I have a pretty elementary question (I'm an intern - it happens!). My boss asked me to run a timer to measure how long it takes to execute some code on a Motorola 32-bit Microcontroller. Is there a built in tool in Metrowerks Codewarrior that can accomplish this? Or is there a coding technique or tool that I must/can use? Any help would be greatly appreciated!
Do you have an extra output pin you can take high when entering the code and low when exiting the code? Do you have an oscilloscope (and know how to use it) to look at that pin with? I've used this technique innumerable times - it's good not just for timing, but for debugging, to make sure the routine executes at all. You can save a timer count at the start of the routine and take the difference at the end (and account for rollover). It sounds like this is the way your boss is suggesting you do it. Do you have a simulator for the device? It should count cycles. Just record the cycle count at the start, run to the end and subtract. You need to know the cycle frequency (not neccesarily the crystal frequency) to convert the cycle count to time, and likewise for using the timer, you need to know the timer increment frequency.
There are a number of ways, depending on the hardware & software tools at your disposal and the accuracy you require. I'm not familiar with Codewarrior specifically, but you might check the user's manual for code profiling.
If you have to do it yourself, the general idea is to create some condition (raising or lowering a signal, outputting a value to an I/O port, etc.) that indicates entering/exiting the code section and watching for that condition with something that measures time. ICEs (In-Circuit Emulators) and Logic Analyzers are ideal for this.
Probably the minimal solution, requiring a single channel storage scope and giving you a pretty good number, is to connect a scope probe to a line whose signal you can raise or lower at will. Start with the signal low and raise it just before entering the section being measured. Lower it again when exiting the section. Set the scope to its largest time per division and have it trigger on the signal going from high to low (if it shows activity up to the trigger; trigger on low to high if it shows activity starting at the trigger.) This should capture the duration of the code execution. Reduce the time per division setting until the entire event just fits on the screen and determine the time from the length of the signal.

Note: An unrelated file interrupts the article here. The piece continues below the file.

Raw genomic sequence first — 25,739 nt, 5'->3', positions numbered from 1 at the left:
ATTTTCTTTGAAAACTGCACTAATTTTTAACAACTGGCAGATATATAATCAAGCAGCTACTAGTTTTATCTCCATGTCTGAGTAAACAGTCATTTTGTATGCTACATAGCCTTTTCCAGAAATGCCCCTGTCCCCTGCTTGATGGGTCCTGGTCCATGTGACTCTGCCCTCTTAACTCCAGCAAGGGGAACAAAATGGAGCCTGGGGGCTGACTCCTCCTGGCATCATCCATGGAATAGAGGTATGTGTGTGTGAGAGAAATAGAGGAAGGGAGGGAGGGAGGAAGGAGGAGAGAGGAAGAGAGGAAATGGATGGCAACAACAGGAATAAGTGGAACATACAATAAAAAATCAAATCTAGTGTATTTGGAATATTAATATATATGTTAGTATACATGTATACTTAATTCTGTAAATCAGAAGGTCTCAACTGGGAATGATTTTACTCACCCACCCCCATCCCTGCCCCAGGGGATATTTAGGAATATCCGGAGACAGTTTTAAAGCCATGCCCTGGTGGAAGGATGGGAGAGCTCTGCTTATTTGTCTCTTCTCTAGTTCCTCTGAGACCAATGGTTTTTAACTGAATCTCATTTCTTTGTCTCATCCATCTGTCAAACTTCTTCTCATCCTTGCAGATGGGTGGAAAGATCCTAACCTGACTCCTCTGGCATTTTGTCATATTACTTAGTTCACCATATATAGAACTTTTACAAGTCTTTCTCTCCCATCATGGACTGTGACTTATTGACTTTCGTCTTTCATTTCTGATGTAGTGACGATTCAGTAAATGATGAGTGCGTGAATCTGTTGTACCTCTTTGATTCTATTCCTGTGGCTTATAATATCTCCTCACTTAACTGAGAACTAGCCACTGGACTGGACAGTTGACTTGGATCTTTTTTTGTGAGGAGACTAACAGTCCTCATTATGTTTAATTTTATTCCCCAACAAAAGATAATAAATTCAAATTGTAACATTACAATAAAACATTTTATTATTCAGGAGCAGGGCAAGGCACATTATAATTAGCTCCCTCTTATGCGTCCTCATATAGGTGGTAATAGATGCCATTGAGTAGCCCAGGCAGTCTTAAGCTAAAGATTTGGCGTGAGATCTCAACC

Something to consider - does the execution time depend on some external condition (amount of data to process, presence or absence of signals, etc.) Also, is the clocking variable? (example: the RCA 1802 processor's speed varied by the amount of voltage supplied)
What you might want to do is compute the theoretical time the code section should take by figuring out the cycles for each instruction and dividing by the clock rate (cycles per second). That should give you a sanity check to use.
This is precisely the sort of situation where I'm vaguely frustrated by the lack of a trivial, 32-or-more-bit counter running at the same rate as, or some unalterable factor of, the machine clock. The x86 got one around about the Pentium, presumably for precisely this purpose.
ANSI gives you clock(), which counts up at CLOCKS_PER_SEC clocks per second. If your compiler+library is kind enough to implement ANSI functions in an embedded environment and handles all the hardware for you and happens to use a suitable value for CLOCKS_PER_SEC then this should work:
The Motorola part most likely has a 64-bit counter that ticks at some fraction of the processor clock rate. For a pure software solution, I've read the register at the start of the routine, read the register at the completion of the routine, then calculated the difference. The difference between the two 64-bit values is the time required to execute the code. This value will change according to interrupt processing, logic branching, and cache updates.
If clock_t is an integer type, this will be equivalent because of integer promotion. If clock_t is a floating point type, say with units = seconds, the first method will lose precision by casting, while the second method carries full precision.
Thanks for all your help everyone. Andy Sinclair won the prize...... it's in the mail... However I tried as many of the other suggestions as I could and now I know different ways of accomplishing this task, so thanks. And thanks to Ben Bradley for the tip with the scope... I'm sure that'll come in handy in the future.